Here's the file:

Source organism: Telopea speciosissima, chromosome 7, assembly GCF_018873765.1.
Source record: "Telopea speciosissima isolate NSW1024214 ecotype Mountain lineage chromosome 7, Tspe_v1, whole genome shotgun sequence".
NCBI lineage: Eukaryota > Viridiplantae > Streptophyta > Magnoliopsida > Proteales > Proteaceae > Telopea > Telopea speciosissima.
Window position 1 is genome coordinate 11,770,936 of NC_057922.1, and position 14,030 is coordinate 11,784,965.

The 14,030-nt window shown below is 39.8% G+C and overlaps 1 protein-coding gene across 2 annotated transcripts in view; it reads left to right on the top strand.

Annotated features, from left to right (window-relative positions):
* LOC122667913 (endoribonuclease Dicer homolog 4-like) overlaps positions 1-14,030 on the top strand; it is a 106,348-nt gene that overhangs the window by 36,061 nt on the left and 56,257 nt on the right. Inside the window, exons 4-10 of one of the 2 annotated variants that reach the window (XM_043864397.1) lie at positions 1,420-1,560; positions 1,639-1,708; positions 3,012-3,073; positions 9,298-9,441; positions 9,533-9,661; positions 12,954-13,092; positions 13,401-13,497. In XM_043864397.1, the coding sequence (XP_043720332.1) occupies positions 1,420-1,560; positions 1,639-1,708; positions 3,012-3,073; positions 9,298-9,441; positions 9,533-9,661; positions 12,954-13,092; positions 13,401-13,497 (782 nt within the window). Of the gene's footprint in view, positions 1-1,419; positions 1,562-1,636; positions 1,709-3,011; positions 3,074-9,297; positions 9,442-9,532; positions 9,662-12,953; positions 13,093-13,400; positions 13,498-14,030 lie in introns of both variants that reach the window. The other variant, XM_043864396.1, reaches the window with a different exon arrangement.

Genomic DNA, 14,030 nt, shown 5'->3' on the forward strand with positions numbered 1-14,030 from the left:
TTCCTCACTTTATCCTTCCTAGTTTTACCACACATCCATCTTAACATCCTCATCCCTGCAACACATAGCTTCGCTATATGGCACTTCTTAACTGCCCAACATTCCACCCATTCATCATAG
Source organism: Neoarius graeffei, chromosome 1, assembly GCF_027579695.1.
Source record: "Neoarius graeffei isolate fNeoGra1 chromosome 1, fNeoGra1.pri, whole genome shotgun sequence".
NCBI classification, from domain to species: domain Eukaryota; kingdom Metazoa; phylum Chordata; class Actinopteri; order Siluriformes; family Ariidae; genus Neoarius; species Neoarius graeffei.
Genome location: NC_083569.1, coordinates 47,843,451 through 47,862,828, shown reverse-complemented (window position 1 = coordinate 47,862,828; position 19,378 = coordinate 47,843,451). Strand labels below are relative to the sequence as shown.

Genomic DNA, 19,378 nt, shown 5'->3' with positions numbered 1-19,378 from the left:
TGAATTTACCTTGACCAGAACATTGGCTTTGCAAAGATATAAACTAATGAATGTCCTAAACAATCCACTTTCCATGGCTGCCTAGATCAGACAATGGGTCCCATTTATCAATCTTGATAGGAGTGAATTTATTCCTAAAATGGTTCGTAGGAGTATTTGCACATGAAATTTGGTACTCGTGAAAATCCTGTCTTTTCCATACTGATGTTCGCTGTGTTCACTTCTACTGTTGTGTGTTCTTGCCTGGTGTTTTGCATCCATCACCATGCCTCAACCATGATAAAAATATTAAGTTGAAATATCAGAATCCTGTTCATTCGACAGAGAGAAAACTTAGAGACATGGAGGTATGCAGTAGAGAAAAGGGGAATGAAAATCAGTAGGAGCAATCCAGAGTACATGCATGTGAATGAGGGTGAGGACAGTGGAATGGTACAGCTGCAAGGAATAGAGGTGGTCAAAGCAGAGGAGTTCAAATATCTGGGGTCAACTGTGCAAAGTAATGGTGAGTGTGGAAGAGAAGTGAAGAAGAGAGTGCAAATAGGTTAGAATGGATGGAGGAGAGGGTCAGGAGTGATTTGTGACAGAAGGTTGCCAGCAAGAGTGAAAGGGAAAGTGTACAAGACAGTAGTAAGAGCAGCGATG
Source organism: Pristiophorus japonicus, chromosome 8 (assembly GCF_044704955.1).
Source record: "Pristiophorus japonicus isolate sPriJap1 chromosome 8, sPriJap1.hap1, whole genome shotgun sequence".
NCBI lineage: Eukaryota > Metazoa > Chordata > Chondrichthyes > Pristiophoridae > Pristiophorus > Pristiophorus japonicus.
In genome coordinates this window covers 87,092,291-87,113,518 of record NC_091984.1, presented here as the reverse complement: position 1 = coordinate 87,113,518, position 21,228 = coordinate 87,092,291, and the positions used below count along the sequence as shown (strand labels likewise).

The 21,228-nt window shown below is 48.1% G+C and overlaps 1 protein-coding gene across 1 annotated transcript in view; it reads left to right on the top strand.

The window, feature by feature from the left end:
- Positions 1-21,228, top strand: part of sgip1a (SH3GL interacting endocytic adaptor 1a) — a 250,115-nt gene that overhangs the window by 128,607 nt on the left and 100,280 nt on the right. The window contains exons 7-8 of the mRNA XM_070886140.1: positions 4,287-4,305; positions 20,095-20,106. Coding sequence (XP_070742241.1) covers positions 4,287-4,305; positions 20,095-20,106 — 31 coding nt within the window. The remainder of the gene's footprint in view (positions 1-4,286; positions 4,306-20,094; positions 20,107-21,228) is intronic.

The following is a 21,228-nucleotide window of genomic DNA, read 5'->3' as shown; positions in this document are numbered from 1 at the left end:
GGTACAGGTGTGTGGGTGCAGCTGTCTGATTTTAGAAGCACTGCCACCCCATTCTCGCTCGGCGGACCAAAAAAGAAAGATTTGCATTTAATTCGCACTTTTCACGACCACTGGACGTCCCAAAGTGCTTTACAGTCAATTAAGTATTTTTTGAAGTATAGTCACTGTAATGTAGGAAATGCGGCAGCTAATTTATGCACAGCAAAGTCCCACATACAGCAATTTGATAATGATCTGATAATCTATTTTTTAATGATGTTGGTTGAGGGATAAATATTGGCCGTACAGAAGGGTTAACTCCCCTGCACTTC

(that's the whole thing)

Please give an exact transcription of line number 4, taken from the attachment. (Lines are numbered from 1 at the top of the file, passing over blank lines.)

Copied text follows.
Window position 1 is genome coordinate 11,770,936 of NC_057922.1, and position 14,030 is coordinate 11,784,965.